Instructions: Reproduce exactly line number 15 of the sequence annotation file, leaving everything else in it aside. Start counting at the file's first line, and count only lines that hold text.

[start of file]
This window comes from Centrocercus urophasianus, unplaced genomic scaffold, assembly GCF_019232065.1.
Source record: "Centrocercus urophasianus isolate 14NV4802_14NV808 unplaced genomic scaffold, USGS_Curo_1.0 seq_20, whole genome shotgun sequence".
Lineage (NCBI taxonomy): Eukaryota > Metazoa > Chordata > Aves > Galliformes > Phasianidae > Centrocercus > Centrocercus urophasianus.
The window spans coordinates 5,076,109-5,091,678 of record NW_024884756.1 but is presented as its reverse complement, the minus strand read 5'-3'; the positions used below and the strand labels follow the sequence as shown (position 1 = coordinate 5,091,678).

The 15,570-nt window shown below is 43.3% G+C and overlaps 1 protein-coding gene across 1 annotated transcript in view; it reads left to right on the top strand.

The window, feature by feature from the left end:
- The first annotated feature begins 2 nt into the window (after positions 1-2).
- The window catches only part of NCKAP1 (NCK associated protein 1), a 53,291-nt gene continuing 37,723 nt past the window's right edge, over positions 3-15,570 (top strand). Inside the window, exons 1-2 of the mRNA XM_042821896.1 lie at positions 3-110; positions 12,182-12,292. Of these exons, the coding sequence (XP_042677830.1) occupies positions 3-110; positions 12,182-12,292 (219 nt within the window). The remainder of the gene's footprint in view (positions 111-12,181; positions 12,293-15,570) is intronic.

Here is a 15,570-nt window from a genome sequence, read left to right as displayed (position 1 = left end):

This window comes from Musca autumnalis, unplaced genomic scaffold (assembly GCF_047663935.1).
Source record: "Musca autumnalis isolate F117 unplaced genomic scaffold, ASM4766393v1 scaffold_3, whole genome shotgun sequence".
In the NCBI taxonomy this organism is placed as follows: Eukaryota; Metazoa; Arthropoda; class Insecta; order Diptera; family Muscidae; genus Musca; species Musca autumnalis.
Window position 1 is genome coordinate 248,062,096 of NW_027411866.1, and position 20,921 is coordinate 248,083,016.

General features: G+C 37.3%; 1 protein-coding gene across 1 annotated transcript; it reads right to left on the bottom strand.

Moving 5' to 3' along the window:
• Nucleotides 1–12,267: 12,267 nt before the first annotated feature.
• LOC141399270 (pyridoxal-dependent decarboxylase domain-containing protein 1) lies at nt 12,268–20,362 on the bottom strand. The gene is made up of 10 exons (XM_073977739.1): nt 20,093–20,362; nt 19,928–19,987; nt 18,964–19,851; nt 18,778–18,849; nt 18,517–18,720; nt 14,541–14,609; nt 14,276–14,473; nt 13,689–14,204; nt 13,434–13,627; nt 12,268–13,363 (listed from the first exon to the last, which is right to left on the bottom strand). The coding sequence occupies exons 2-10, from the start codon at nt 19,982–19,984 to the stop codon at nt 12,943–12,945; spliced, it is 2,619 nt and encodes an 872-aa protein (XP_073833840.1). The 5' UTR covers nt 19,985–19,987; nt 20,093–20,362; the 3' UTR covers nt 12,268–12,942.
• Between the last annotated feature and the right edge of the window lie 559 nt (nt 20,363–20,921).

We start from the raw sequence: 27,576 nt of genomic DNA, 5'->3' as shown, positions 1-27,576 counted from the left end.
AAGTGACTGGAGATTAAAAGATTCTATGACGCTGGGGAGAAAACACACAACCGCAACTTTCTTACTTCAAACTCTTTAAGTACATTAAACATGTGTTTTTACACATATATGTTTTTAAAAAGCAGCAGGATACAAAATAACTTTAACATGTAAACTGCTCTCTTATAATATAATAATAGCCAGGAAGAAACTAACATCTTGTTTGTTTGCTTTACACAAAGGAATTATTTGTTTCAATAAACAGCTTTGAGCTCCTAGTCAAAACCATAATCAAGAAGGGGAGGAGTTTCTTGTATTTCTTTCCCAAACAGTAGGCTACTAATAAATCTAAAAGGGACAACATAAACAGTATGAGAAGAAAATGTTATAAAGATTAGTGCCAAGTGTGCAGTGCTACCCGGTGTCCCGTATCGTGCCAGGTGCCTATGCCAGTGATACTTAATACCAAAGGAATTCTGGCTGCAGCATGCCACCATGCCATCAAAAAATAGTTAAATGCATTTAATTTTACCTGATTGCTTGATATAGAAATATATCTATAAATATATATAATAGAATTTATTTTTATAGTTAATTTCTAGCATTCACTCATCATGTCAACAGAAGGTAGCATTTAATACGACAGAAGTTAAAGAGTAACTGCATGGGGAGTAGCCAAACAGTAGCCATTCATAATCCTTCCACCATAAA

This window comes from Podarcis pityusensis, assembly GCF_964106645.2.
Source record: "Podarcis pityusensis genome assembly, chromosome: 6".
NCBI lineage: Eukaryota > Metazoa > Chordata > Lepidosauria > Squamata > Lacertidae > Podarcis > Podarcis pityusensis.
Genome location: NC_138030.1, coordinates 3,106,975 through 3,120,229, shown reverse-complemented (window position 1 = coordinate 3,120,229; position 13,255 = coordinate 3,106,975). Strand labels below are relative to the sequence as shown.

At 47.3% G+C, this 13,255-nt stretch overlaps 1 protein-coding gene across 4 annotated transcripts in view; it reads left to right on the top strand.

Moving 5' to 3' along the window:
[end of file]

Moving 5' to 3' along the window: